PINK FLOYD – Now There Are Two of Them

Today’s Guardian G2 section, which on Fridays is devoted to films and music, carries an advert for five concerts by “Pink Floyd’s Roger Waters”, one in June 2108, the rest in July. “Performing songs from Dark Side Of The Moon, The Wall, Animals, Wish You Were Here and more,” it says, all which implies that Waters is presenting a Pink Floyd show in all but name. 
I have two issues with this. The first is that when I went on line just now to discover the price of the tickets for the show in London’s Hyde Park – as ever unmentioned in the ad – I learnt from Ticketmaster that the cheapest were slightly over £100, rising to almost £200 for those in areas closer to the stage. The capacity for shows there is 65,000 so if all the tickets sell quickly, which they no doubt will, for the London show alone promoters Live Nation will bank in excess of £7,000,000, and you can add a few more million on top of that for the smaller arena shows in Glasgow, Liverpool, Manchester and Birmingham. I know interest rates are low these days but I find it iniquitous that concert promoters can bank all that money up front, nine months before the shows take place, and earn interest on that sum – well in excess of £10 million quid – in that time. 
The second issue is more an observation on the ironies of ‘classic rock’ in the 21st century. Pink Floyd ceased collective endeavour on the death of Richard Wright, a fact highlighted by the title of their V&A show – Pink Floyd: Their Mortal Remains. The good news for fans, however, is that now we seem to have two Pink Floyds, one led by Roger and the other by David Gilmour, whose most recent concerts relied heavily on Pink Floyd material. Those attending would no doubt have demanded their money back had it been otherwise. Indeed, a recently released live double album from the tour, Live At Pompeii (another Floyd reference), consists of eight songs from Gilmour's solo albums and 14 Pink Floyd songs, and like Waters they are from DSOM, The Wall and WYWH (but no Animals). No doubt this time next year a live Rogers Waters album will be available with a similar PF track listing.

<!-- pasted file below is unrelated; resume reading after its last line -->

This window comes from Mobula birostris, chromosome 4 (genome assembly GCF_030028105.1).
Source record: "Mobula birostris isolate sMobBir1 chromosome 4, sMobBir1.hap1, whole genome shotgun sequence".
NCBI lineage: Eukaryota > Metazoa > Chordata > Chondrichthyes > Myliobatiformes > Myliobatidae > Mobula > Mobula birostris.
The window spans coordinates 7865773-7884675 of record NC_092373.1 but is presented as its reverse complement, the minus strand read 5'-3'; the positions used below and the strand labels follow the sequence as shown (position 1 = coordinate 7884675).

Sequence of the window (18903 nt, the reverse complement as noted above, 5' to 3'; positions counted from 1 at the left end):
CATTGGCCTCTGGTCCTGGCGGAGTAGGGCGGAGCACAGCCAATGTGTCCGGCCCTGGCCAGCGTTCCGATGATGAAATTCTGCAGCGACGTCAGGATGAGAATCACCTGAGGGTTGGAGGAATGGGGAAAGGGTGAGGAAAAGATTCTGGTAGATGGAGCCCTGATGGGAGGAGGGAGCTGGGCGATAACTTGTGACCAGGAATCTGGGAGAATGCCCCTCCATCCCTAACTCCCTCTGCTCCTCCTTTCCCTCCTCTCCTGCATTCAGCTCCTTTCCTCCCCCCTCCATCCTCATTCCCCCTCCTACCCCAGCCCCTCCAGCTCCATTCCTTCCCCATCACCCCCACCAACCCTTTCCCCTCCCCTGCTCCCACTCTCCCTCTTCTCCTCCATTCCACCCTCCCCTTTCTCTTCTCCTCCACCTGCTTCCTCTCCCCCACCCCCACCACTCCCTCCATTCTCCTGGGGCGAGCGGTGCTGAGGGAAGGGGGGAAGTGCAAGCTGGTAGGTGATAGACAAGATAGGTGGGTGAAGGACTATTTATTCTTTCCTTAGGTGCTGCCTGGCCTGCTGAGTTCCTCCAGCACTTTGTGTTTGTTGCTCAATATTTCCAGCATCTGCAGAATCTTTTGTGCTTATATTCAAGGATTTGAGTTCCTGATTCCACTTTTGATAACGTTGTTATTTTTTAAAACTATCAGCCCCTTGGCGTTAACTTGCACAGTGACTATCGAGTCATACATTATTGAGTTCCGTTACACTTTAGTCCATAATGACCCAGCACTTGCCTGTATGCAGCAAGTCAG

Poor old Nick Mason, whom I always liked, must be feeling a bit left out.


Anonymous said...

I've seen Waters solo a couple of times and he does put on a fantastic show. The set list is 80% Floyd, but then that's what the fans want, and if you're asking £100 a ticket it's probably best to give the people what they want.

The alternative approach would be what Paul Weller did when I saw him earlier this year - three Jam songs, two Style Council, and about 22 dull solo efforts. Not what the people around me wanted at all.

Chris Charlesworth said...

When Weller supported The Who in Hyde Park last summer he bored the word to tears with songs from his most recent album. The set only came alive when he did a couple of Jam songs, and the crowd responded accordingly.

lcrenovation said...

Your article is very informative. Thanks for sharing such wonderful info with us. I hope you’ll share much more interesting articles like this. Please keep sharing!
House Renovations in Battersea